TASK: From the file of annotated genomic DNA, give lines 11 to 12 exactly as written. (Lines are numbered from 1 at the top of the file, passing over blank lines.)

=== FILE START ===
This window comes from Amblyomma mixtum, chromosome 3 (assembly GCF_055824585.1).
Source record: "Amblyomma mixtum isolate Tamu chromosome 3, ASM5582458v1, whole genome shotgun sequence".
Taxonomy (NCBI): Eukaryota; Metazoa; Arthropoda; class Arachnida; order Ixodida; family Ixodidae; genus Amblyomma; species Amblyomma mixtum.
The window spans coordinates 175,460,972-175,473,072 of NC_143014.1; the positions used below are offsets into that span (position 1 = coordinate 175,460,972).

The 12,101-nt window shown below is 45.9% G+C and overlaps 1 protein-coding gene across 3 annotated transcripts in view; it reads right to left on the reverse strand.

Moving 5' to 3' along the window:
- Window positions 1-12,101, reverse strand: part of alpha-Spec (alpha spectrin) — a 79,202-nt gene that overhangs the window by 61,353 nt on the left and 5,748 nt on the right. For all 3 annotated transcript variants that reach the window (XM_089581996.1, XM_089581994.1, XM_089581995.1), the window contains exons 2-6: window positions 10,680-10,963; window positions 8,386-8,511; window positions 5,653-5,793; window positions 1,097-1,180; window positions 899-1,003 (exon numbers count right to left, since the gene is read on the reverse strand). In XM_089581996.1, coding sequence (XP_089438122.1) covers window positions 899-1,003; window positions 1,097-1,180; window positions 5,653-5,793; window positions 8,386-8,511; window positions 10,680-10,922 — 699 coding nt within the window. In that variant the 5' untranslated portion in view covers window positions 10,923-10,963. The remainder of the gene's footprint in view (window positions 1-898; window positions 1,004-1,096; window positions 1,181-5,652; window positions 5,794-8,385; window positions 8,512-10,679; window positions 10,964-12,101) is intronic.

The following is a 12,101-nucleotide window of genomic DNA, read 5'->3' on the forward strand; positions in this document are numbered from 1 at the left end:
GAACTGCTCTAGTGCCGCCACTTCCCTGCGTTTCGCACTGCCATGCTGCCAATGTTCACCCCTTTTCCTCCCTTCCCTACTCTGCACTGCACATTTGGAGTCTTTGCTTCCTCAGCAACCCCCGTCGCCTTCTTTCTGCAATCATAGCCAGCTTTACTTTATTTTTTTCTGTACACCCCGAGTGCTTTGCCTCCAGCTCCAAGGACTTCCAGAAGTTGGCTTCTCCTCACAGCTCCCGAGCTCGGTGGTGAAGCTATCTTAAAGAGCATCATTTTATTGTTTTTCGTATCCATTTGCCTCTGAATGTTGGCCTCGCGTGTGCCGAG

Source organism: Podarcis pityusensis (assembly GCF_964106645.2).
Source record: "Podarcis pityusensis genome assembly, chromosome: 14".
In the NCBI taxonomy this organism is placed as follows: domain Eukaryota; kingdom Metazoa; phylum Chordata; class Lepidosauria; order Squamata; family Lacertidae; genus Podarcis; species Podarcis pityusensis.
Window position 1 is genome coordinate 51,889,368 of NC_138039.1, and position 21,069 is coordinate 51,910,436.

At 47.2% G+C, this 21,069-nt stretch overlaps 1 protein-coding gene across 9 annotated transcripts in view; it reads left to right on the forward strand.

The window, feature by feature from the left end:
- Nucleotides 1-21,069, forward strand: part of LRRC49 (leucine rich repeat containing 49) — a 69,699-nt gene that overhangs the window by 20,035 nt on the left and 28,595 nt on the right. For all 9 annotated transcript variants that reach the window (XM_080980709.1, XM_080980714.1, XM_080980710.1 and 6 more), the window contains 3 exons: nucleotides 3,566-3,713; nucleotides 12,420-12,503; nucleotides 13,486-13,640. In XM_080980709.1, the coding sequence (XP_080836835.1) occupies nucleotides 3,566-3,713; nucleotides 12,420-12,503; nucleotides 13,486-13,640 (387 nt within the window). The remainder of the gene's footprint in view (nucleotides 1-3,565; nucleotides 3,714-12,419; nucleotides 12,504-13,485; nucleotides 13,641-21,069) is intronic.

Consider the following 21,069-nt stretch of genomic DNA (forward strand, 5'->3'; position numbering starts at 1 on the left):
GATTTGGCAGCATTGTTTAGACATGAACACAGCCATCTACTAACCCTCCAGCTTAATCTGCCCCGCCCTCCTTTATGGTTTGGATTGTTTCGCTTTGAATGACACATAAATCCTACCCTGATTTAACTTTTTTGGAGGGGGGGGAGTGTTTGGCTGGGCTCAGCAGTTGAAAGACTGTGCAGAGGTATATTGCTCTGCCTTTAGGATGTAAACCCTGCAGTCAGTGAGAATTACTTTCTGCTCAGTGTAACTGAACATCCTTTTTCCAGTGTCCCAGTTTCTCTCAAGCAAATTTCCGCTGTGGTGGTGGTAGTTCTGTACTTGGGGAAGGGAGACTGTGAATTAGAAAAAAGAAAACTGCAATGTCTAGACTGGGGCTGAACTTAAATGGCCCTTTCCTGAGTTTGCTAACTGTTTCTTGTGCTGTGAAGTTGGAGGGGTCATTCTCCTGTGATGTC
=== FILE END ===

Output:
Source record: "Podarcis pityusensis genome assembly, chromosome: 14".
In the NCBI taxonomy this organism is placed as follows: domain Eukaryota; kingdom Metazoa; phylum Chordata; class Lepidosauria; order Squamata; family Lacertidae; genus Podarcis; species Podarcis pityusensis.